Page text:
Vladimir Antun Ljubosav Vidrić was born on 30 April 1875 in a family of lawyers in Preradovićeva street in Zagreb. After finishing secondary school he went to study law in Prague. He entered political history leading a group of protesters who burnt the Hungarian flag in Ban Jelačić Square during the 1895 visit of the Emperor Franz Joseph to Zagreb. Heading the protesters and bearing the student flag, Vidrić’s involvement in this event was rather conspicuous. Owing to such circumstances subsequently he was directly associated with the actual leaders, championed by Stjepan Radić, put on trial and sentenced to several months in prison. All these events were documented in an article published in the newspapers Banovac in March 1895, which is now available on the portal Croatian Historic Newspapers. After serving his sentence in Bjelovar, he graduated in law in Vienna, successfully passed his bar examinations and started working as a lawyer. During that period everyone around Vidrić were fascinated by his incredible memory for numbers and no one saw a poet in him. He was able to memorize extremely long numbers, multiply or divide them by heart, read them backwards or at specific intervals.

Notwithstanding that he wrote his first poems already as a secondary school boy for the first issue of the student journal Lovor, the poems Boni mores – which was later renamed into Pomona and published under a pseudonym – and Mrtva ljubav, both published in the journal Vijenac, are considered his first works. Vidrić authored a rather small number of writings, exclusively of poetical nature. Vidrić included a greater part of his poems, most of which had already been issued in the journals Mladost, Život, Vijenac and Savremenik, in only one published collection. A characteristic lyrical atmosphere of his poems and their modernist imagery and impressions instantly attracted public attention. Nature features prominently in Vidrić’s poetry and he belongs to the finest Croatian landscape poets. Dva pejsaža is the most famous of his anthological poems. Vidrić’s art was much questioned through various theories according to which his poetical expression was declared to be artificially structured prose and lacking in authentic rhythm, until the publishing of the aforementioned monograph by Antun Barac. Since then the prevalent attitude towards Vidrić’s writings is that he expressed his pain in such a discreet, even deliberately secretive, manner, that sometimes that pain is barely discernible.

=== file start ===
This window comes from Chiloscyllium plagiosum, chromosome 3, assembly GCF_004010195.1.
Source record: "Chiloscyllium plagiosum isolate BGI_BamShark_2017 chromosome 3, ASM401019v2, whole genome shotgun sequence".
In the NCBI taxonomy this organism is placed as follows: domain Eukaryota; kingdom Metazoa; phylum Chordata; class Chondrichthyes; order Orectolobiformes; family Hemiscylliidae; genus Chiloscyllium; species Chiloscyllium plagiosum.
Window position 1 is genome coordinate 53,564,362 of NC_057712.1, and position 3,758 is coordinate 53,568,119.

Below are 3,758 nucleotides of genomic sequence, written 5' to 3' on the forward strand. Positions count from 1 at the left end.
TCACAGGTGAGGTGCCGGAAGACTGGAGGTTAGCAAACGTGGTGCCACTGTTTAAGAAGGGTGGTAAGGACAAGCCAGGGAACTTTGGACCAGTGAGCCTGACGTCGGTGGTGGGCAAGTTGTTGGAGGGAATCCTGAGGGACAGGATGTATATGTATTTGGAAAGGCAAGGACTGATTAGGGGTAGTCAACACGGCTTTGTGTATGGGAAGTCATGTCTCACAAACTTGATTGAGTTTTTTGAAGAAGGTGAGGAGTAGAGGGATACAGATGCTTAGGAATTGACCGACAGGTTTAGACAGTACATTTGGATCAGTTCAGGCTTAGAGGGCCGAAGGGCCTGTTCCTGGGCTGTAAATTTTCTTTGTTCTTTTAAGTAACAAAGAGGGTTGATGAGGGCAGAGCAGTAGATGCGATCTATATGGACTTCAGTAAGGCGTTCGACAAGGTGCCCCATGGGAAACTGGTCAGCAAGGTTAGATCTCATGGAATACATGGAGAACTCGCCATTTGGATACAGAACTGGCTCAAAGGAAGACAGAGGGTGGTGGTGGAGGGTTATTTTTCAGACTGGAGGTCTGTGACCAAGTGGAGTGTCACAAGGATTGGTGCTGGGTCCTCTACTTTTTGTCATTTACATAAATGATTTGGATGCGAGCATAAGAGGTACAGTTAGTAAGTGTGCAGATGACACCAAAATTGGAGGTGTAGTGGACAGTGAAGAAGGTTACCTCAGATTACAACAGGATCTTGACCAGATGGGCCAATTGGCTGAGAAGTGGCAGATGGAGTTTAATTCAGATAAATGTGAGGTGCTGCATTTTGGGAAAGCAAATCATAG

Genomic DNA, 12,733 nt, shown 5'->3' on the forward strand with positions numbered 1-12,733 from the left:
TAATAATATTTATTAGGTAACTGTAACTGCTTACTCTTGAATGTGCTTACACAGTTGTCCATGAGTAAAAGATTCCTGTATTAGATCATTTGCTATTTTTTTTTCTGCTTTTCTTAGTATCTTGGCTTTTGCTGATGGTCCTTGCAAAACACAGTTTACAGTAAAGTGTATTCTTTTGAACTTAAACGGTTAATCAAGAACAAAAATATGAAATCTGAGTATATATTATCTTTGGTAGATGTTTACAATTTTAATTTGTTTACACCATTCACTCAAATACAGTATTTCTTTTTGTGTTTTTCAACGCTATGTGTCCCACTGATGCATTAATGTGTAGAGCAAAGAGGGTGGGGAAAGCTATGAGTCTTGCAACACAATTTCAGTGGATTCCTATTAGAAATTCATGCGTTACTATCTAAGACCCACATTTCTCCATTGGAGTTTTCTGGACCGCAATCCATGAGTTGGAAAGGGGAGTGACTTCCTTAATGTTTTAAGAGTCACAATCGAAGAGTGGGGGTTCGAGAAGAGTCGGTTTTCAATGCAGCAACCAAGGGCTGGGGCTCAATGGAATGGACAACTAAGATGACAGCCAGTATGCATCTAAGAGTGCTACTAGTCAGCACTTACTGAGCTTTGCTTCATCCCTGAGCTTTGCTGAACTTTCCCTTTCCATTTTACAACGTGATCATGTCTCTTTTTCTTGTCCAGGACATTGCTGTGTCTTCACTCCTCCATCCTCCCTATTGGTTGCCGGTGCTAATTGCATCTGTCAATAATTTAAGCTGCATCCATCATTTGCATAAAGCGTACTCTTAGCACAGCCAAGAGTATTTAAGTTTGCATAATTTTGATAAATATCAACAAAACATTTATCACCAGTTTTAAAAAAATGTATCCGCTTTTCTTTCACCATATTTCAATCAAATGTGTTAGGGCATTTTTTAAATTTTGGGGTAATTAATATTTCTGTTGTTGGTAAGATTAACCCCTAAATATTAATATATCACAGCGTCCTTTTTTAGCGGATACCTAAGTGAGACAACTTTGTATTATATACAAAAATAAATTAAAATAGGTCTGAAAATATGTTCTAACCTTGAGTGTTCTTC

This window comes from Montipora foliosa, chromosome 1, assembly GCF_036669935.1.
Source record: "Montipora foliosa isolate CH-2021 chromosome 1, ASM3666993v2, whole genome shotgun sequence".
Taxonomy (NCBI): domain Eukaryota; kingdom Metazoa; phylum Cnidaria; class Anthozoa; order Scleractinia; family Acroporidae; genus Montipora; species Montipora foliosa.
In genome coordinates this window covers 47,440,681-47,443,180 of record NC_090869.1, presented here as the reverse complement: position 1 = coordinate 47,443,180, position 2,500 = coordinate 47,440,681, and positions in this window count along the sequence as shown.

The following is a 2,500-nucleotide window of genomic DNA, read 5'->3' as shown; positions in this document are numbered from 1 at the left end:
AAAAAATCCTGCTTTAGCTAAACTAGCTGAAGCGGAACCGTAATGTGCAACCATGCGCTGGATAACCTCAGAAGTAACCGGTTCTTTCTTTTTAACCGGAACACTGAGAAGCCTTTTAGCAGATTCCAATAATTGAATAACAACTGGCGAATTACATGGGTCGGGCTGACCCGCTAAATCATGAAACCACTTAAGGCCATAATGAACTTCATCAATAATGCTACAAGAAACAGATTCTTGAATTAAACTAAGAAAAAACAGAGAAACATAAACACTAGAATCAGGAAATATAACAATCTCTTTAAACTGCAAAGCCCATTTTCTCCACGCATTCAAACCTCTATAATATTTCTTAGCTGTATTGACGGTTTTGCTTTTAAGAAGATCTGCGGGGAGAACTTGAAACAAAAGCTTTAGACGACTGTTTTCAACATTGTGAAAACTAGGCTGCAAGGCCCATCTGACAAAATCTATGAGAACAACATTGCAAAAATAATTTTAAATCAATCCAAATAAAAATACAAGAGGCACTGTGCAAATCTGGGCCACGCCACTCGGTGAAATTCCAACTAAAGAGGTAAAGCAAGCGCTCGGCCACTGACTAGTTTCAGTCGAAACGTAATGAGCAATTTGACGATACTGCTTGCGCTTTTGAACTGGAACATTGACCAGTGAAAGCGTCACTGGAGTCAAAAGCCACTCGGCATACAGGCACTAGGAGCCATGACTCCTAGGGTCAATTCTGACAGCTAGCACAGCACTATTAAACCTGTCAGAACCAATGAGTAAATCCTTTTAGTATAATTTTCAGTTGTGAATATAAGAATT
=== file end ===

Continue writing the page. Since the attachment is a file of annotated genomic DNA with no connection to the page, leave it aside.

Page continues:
His collection Pjesme, published in 1907, opens with the poem U oblacima and tellingly closes with Adieu. In a manner similar to that of the greatest poets and with almost geometrical precision, Vidrić structured his collection by first disclosing his lyrical creed and ending with a messianic announcement of something “behind” the mind. In its entirety the collection represents a parting with everything known and surrendering to the mysterious “dame”.

As it is stated in an article of the newspapers Dom i svijet from March 1922 (available on the portal Croatian Historic Newspapers), despite the highly organized outer structure characteristic of older Croatian poetry, by skilfully placing just two or three words Vidrić managed to create such poetical contours that were truly rare in modernist poetry.

The composer Branimir Sakač set to music three poems by Vidrić (Silen, Pejsaž, Adieu) and their musical scores are available on the website Digitized NUL Heritage.

The rather lengthy article by the writer Ulderiko Donadini, published in the journal Kokot in May 1917 and available on the portal Croatian Historic Newspapers, concludes as it follows: The beauty of his poems is much like the beauty found in nature, in which, through our states of mind, we may see the symbols that our souls desire.